I'm all about the scheduling right now.  When do I do what, when do I take what, when will we know what... things keep changing, things get put off or pulled forward, things get added and subtracted, and I have to keep track of it all pretty darned closely.

One new thing added is steroids, after my nice 2.5 month vacation from the rotten things.  So back to the bloating and the multiple chins and blood sugar problems (again!)... but on the other hand, the headaches and nausea are considerably better, the dizziness is less, and I'm able to eat again.  And even better, I don't seem to want to slip off into Nap Time on a constant basis.  It's all a trade-off...

As for the brain mets: my consultation with the radiologist at the UofMN is next Wednesday, and then the radiation treatment (probably Gamma Knife) will start very early on April 4.  It's a one-time treatment, but fairly complicated, so it will take a while.  Theoretically I will go home either the same day or after only one overnight, assuming everything goes as planned.

Pretty amazing when you think about it.  Just a few years ago treatment for tumors deep in the cerebellum would have been very risky and largely unsuccessful, but stereotactic radiation procedures have advanced a lot in a short period of time.  My surgeon is one of the most experienced in the country for this sort of procedure, so I'm in good hands and can hope for as good a result as possible under the circumstances.

I don't have all the information yet, and of course every patient is different and outcomes cannot be predicted very accurately, but my understanding is that it will probably take another month or so before the full effect of the radiation will be known - I imagine I'll have to have another MRI at that point.

So that's all the information I can give at the moment.  The only other bit of news to report is that I will be continuing with the treatment of Afinitor and Exemestane throughout April.  I won't have the PET/CT scan until around the same time as the MRI, but my funny old tumor marker test showed that the trend seems to be going in the right direction, so Dr. Bouncy is hopeful that the treatment is working fairly well - at least on some of the tumors, if not all (the very painful hip/pelvic tumor still seems to be growing, as does the one on my spine, but the ones in my ribs seem less painful).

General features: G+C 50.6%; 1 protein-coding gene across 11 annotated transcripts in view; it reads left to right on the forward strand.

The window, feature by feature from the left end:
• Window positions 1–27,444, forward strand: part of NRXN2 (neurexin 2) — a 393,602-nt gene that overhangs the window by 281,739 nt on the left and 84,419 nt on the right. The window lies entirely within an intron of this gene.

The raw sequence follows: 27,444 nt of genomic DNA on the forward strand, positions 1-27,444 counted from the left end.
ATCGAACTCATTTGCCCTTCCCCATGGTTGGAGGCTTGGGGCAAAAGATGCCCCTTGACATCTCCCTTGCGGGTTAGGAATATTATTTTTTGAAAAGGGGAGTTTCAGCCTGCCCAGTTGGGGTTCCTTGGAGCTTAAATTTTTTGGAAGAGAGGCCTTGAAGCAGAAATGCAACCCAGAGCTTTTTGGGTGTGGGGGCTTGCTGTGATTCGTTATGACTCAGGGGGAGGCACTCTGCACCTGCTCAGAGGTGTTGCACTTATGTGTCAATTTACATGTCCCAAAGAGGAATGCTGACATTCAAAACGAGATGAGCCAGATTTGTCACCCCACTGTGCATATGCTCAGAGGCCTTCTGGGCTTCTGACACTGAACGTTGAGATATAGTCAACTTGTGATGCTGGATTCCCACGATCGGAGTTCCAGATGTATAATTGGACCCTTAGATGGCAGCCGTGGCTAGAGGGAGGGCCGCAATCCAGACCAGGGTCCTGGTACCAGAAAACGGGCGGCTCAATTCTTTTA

Tumor markers are a very rough 'guesstimate' sort of thing - they don't tell you which tumors are doing what, how many tumors there are or where, and sometimes they just plain don't reflect reality in any way.  They are simply an occasionally useful indicator of how much tumor activity there may or may not be at a given time.  In my case there was a huge flareup in my tumor marker test at the end of December, at the same time that my scans indicated that there was a huge progression (growth in size, number, and/or activity levels of tumors).  In my case the tumor markers went from 11.x in October to 85.x in December, and now it's at 57.x    

Now, I had lots of big ol' tumors in Oct. when it was at a mere 11, so 57 isn't anything near a miracle.  And those brain tumors cropped up in the meantime.  So you can see that it's a very rough indicator, indeed.  Still, the downward trend in the past couple months is a small ray of light, and we'll take what we can get.

I'll keep reporting as I can, and if the time comes that I can't, I'll try to have my mom or darling man sub for me a bit.  Wish me luck!


Not Happy, Not Surprised

The news is Not Good.

I just got off the phone with Dr. Bouncy, just a couple hours after my scan was finished.  There are several tumors in my cerebellum.  Nothing they can see above that, which is good - it means that there's nothing in the areas that affect my thinking self, who I am.  But it is probably the cause of the headaches and nausea and dizziness I've been having.  So the next step is radiation.

The largest tumor is 1cm, so Dr. B is hoping that I will be a candidate for stereotactic radiosurgery - possibly either Gammaknife or Cyberknife - rather than having to go through whole brain radiation.  Of course, there is the chance that there are microtumors further up that the radiation won't then get... but on the other hand, I think the radiation on my hip actually made the tumor on the left side grow more aggressively, so I'm not too enthusiastic about irradiating my whole brain.  

So they're sending me to the UofMN, to talk to a radiologist there and see what my options are.  Dr. B says if I decide on radiation, they will probably do it within a week or so.  Pretty quick, not a lot of time to prepare...

So yah, I'm scared.  This whole thing really sucks, you know?  I need a vacation from being me...


Retreat, Again

You may remember other posts I have written about the wonderful retreats made available to breast cancer patients and survivors by Breast Cancer Recovery.